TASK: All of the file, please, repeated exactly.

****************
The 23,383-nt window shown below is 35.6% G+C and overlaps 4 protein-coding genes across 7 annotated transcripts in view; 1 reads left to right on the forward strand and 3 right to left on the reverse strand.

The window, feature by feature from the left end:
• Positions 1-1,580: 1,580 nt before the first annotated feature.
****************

The 23,383-nt window shown below is 35.6% G+C and overlaps 4 protein-coding genes across 7 annotated transcripts in view; 1 reads left to right on the forward strand and 3 right to left on the reverse strand.

The window, feature by feature from the left end:
• Positions 1-1,580: 1,580 nt before the first annotated feature.